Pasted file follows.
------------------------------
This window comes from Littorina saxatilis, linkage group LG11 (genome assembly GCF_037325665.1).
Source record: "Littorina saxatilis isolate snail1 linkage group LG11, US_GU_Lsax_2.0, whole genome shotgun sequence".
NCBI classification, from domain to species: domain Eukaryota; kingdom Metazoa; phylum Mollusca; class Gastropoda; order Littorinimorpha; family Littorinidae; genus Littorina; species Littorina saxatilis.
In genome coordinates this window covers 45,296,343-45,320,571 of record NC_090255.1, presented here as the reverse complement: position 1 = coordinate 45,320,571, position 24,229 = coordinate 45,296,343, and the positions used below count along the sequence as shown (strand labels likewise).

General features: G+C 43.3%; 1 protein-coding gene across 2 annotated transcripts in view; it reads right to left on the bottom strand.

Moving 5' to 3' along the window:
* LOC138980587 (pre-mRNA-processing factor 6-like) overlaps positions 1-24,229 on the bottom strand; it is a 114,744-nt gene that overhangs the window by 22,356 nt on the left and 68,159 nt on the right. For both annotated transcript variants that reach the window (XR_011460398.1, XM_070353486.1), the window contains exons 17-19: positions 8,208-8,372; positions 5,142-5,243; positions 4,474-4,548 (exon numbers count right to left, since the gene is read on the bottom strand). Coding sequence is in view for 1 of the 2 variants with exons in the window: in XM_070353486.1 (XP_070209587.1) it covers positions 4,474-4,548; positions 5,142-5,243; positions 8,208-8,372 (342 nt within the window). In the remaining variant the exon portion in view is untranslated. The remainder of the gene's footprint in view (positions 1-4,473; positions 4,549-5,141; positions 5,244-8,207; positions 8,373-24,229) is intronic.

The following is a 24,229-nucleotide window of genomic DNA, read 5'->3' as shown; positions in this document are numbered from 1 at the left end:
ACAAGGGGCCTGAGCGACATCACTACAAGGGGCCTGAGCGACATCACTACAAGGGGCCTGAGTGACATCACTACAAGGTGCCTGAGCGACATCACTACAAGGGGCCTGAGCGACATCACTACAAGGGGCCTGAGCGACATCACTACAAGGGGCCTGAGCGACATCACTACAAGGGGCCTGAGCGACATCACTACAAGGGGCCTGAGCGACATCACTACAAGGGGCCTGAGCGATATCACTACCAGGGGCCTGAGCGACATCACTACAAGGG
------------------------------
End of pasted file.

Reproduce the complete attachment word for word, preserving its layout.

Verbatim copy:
This window comes from Littorina saxatilis, linkage group LG11 (genome assembly GCF_037325665.1).
Source record: "Littorina saxatilis isolate snail1 linkage group LG11, US_GU_Lsax_2.0, whole genome shotgun sequence".
NCBI classification, from domain to species: domain Eukaryota; kingdom Metazoa; phylum Mollusca; class Gastropoda; order Littorinimorpha; family Littorinidae; genus Littorina; species Littorina saxatilis.
In genome coordinates this window covers 45,296,343-45,320,571 of record NC_090255.1, presented here as the reverse complement: position 1 = coordinate 45,320,571, position 24,229 = coordinate 45,296,343, and the positions used below count along the sequence as shown (strand labels likewise).

General features: G+C 43.3%; 1 protein-coding gene across 2 annotated transcripts in view; it reads right to left on the bottom strand.

Moving 5' to 3' along the window:
* LOC138980587 (pre-mRNA-processing factor 6-like) overlaps positions 1-24,229 on the bottom strand; it is a 114,744-nt gene that overhangs the window by 22,356 nt on the left and 68,159 nt on the right. For both annotated transcript variants that reach the window (XR_011460398.1, XM_070353486.1), the window contains exons 17-19: positions 8,208-8,372; positions 5,142-5,243; positions 4,474-4,548 (exon numbers count right to left, since the gene is read on the bottom strand). Coding sequence is in view for 1 of the 2 variants with exons in the window: in XM_070353486.1 (XP_070209587.1) it covers positions 4,474-4,548; positions 5,142-5,243; positions 8,208-8,372 (342 nt within the window). In the remaining variant the exon portion in view is untranslated. The remainder of the gene's footprint in view (positions 1-4,473; positions 4,549-5,141; positions 5,244-8,207; positions 8,373-24,229) is intronic.

The following is a 24,229-nucleotide window of genomic DNA, read 5'->3' as shown; positions in this document are numbered from 1 at the left end:
ACAAGGGGCCTGAGCGACATCACTACAAGGGGCCTGAGCGACATCACTACAAGGGGCCTGAGTGACATCACTACAAGGTGCCTGAGCGACATCACTACAAGGGGCCTGAGCGACATCACTACAAGGGGCCTGAGCGACATCACTACAAGGGGCCTGAGCGACATCACTACAAGGGGCCTGAGCGACATCACTACAAGGGGCCTGAGCGACATCACTACAAGGGGCCTGAGCGATATCACTACCAGGGGCCTGAGCGACATCACTACAAGGG